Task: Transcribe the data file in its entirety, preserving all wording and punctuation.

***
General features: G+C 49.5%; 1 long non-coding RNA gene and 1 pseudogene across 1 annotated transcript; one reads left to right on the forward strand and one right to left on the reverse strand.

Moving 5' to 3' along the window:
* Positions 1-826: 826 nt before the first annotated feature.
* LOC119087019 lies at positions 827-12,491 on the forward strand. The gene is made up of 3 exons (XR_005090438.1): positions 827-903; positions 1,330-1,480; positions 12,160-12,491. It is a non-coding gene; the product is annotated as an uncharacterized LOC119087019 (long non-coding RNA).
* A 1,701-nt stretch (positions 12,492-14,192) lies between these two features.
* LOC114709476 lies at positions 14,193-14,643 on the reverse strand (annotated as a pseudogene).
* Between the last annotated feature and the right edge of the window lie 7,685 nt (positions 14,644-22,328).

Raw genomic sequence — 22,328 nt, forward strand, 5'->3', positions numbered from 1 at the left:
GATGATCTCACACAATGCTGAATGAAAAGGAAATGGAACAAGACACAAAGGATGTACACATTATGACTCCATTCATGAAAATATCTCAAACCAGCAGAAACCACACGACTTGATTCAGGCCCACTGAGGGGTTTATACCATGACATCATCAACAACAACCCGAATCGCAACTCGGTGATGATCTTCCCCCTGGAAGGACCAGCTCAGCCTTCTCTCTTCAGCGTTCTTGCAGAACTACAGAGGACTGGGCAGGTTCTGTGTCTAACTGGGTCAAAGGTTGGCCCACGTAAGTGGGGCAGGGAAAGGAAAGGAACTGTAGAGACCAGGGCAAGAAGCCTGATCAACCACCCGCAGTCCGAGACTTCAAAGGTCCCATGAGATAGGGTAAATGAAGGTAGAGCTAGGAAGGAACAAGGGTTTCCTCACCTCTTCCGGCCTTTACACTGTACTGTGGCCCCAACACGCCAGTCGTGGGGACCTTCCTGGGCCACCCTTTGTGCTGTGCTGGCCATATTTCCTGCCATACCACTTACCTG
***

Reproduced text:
General features: G+C 49.5%; 1 long non-coding RNA gene and 1 pseudogene across 1 annotated transcript; one reads left to right on the forward strand and one right to left on the reverse strand.

Moving 5' to 3' along the window:
* Positions 1-826: 826 nt before the first annotated feature.
* LOC119087019 lies at positions 827-12,491 on the forward strand. The gene is made up of 3 exons (XR_005090438.1): positions 827-903; positions 1,330-1,480; positions 12,160-12,491. It is a non-coding gene; the product is annotated as an uncharacterized LOC119087019 (long non-coding RNA).
* A 1,701-nt stretch (positions 12,492-14,192) lies between these two features.
* LOC114709476 lies at positions 14,193-14,643 on the reverse strand (annotated as a pseudogene).
* Between the last annotated feature and the right edge of the window lie 7,685 nt (positions 14,644-22,328).

Raw genomic sequence — 22,328 nt, forward strand, 5'->3', positions numbered from 1 at the left:
GATGATCTCACACAATGCTGAATGAAAAGGAAATGGAACAAGACACAAAGGATGTACACATTATGACTCCATTCATGAAAATATCTCAAACCAGCAGAAACCACACGACTTGATTCAGGCCCACTGAGGGGTTTATACCATGACATCATCAACAACAACCCGAATCGCAACTCGGTGATGATCTTCCCCCTGGAAGGACCAGCTCAGCCTTCTCTCTTCAGCGTTCTTGCAGAACTACAGAGGACTGGGCAGGTTCTGTGTCTAACTGGGTCAAAGGTTGGCCCACGTAAGTGGGGCAGGGAAAGGAAAGGAACTGTAGAGACCAGGGCAAGAAGCCTGATCAACCACCCGCAGTCCGAGACTTCAAAGGTCCCATGAGATAGGGTAAATGAAGGTAGAGCTAGGAAGGAACAAGGGTTTCCTCACCTCTTCCGGCCTTTACACTGTACTGTGGCCCCAACACGCCAGTCGTGGGGACCTTCCTGGGCCACCCTTTGTGCTGTGCTGGCCATATTTCCTGCCATACCACTTACCTG